Yes, on second thought indeed the centerboard as it is would be OK, since the ‘‘skis’’ are only meant for emergency stability, but when the lee ‘‘ski’’ hits the water in a gust, then I think one don't want to have the extra leeway resistance of the vertical part of the ‘‘ski’’, as I think it's then better to have the boat slide sideways a bit then having the boat tripped over the ‘‘ski's’’ vertical part.
     
  13. Angélique
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    Angélique aka Angel (only by name)

    Emilie just for info, there are recently ancient Sápmi expedition canoes posted on the thread 1811 Lapland Canoe, maybe you can shine your light on it, or post the link on Nordic forums for more info . . ?
     
  14. BoraBoats
    Joined: Feb 2019
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    BoraBoats Emilie

    I will take a look!
     

  15. BoraBoats
    Joined: Feb 2019
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    Location: Norway

    BoraBoats Emilie

    Project Update 6: Problems and possibilities

    I have been thinking a lot about the problem with the floats. The placement of the oarlocks prevents the floats from being placed further towards the bow (they are pushed as far forward as possible). If I remove the floats, the wings will still be a nice feature because they provide a large area to sit on and they give the user a greater moment of force when hiking out. The wings are also creating an aesthetic lightness, the boat looks slimmer and faster. The characteristic wing shape and the combination of the centerboard case and the sliding seat are making the boat stand out from the other boats on the market. Removing the wings will also take away a lot of the boats identity. Therefore, I have decided to keep the wings. I am okay with the boat being more of a sports boat rather than one that can be used for extreme expeditions. I am more interested in presenting a design that looks interesting and original. But I think it should be able to handle the same conditions as an ocean kayak can. The main goal is that this boat can enable more people to experience nature powered by the wind.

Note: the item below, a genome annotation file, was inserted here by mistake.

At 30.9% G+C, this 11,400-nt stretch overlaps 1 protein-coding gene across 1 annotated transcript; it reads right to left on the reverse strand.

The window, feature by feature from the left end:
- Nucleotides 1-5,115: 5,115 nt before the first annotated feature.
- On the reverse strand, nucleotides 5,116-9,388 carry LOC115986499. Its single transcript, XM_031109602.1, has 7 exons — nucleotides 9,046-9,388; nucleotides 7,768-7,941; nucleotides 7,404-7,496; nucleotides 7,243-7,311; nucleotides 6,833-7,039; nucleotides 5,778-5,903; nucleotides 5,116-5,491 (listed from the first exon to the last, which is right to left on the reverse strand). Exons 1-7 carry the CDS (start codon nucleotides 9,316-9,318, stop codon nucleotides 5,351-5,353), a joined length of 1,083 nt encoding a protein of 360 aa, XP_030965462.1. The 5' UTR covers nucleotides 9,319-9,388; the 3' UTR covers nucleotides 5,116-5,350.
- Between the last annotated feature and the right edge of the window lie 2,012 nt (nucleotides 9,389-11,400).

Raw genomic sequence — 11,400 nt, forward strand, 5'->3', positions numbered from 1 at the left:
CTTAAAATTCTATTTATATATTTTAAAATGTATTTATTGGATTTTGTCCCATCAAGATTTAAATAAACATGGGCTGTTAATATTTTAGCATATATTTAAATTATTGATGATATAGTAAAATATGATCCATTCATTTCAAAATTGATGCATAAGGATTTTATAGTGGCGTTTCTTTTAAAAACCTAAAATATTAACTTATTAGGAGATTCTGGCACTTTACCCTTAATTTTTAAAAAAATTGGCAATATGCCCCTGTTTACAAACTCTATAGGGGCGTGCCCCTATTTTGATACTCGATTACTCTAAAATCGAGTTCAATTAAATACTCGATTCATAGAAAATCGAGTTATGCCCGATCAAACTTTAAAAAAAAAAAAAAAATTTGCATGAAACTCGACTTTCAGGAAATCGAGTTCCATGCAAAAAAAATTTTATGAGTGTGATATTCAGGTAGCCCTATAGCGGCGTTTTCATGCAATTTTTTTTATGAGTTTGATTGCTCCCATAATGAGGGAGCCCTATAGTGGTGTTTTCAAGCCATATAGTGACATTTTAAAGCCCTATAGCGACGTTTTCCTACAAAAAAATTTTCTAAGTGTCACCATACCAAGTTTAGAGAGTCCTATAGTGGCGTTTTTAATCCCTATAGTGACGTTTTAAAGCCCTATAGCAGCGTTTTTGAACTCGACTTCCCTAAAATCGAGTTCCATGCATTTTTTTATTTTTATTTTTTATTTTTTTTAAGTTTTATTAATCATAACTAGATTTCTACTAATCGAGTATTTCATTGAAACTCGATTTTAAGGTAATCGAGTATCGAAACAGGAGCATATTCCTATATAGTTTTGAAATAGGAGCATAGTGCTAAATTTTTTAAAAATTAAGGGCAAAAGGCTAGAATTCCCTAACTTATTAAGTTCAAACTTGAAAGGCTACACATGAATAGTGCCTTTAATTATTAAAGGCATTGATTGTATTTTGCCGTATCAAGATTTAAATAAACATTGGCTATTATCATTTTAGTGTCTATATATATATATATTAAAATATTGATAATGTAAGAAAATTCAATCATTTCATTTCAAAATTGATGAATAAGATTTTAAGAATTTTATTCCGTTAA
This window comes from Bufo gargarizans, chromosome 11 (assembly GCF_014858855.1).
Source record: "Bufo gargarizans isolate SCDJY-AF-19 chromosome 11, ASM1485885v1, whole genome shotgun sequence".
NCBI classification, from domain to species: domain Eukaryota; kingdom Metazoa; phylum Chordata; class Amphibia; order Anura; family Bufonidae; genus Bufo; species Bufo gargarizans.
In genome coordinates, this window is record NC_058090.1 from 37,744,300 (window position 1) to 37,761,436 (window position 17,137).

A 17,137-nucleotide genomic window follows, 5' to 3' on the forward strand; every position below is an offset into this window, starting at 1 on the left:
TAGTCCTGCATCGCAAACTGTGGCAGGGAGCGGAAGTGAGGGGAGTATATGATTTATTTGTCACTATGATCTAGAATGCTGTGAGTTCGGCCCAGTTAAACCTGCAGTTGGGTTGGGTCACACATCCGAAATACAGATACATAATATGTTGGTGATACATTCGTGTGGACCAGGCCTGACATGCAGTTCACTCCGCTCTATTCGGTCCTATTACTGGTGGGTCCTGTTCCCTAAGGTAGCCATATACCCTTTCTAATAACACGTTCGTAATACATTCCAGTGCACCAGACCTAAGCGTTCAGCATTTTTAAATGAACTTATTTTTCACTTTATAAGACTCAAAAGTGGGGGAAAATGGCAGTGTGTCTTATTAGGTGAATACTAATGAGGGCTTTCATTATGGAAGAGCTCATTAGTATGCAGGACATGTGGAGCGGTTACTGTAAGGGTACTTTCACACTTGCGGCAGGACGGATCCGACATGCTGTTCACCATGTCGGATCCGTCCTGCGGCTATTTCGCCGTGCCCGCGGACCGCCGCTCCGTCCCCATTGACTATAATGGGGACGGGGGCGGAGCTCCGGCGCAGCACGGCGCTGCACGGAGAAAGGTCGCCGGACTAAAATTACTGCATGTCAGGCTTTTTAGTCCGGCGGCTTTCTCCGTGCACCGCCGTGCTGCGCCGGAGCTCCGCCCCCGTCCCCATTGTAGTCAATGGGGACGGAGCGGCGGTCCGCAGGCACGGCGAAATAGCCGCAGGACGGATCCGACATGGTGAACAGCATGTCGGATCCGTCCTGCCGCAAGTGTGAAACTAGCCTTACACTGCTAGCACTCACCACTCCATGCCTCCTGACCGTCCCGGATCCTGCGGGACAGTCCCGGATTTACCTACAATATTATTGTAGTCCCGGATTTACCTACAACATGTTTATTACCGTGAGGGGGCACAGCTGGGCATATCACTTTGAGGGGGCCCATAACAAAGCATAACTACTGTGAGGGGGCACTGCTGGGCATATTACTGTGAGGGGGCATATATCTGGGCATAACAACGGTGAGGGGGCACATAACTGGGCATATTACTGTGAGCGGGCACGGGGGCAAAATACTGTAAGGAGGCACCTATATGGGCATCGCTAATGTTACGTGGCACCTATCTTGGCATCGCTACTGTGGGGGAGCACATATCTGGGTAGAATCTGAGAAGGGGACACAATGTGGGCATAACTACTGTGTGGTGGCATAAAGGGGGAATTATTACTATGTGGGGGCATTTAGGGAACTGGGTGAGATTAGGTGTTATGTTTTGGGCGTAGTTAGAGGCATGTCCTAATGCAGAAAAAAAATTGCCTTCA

I will probably increase the beam a bit to 1.2 m (with wings 2.3 m). The beam at the waterline will then be 1.13 m. The displacement will be 243 kg, and a very rough weight estimation gives a bare hull weight of 43 kg if it is made out of GRP.

    The hull goes almost straight up from the chine, which makes it look nice and narrow, but it does not have a lot of secondary stability, which I really want to do something about. What if I replace the floats under the wings with fiberglass skis (a bit like ePoH)? The skis will not provide a lot of buoyancy, but they will create a surface that, if designed correctly will lift the wing out of the water and prevent the wing from digging in. This will hopefully give the crew a bit more time to right the boat. It will be difficult to include the vertical part of the ski because it will not make it possible to fold the wings (the vertical part will stick out too much). Do you think the skis can work, or is there no point in having them? They will still be placed quite far back, will this cause a problem?

    bdn.jpg

    Another idea I have is to attach curved hydrofoils on the wings (or on the sides of the hull), not for flying, but for stability. They will not be submerged unless the boat heels. The idea is that they will generate more righting moment and resist leeway. I think it will be possible to place them in line with the center of effort without being in the way of the oars. If they are detachable, it will still be possible to fold the wings in. But I don’t know if this will work at all. You would need some speed for it to work. What do you think?

    bdn3.jpg

    As for the rigging, I still want the roller furling main and I have improved the batten design. I have angled the mast more backwards to get the center of effort further back. Is it angled too much or is it ok? The high clearance between the mainsail and the cockpit is to make it possible to row with the sail up, but I am concerned that the center of effort too far up on the sail. Will this be a problem and cause the boat to heel too much?

    bdn2.jpg

    I would like to have your opinions on the front sail. Right now I have three options:
    1. Furling gennaker - Anti-torsion rope for making the sail furl. I have not seen a lot of dinghies with this solution, but here is one example:
    2. Screacher – something in between a gennaker and jib. Can be used to sail upwind in extremely light wind (but that will cause a lee helm – problem?). Not as good as a gennaker downwind. Might be easier to furl because it is flatter than the gennaker.
    3. Gennaker with sock – the most common solution for dinghies. Might be a problem with the sock taking up so much space in the cockpit when you also want to have room for camping equipment. It can be a problem if the sock gets squeezed by the camping gear.
    So, summed up, I would appreciate your opinions on the rig and on how to improve the stability, but still maintain a slim look.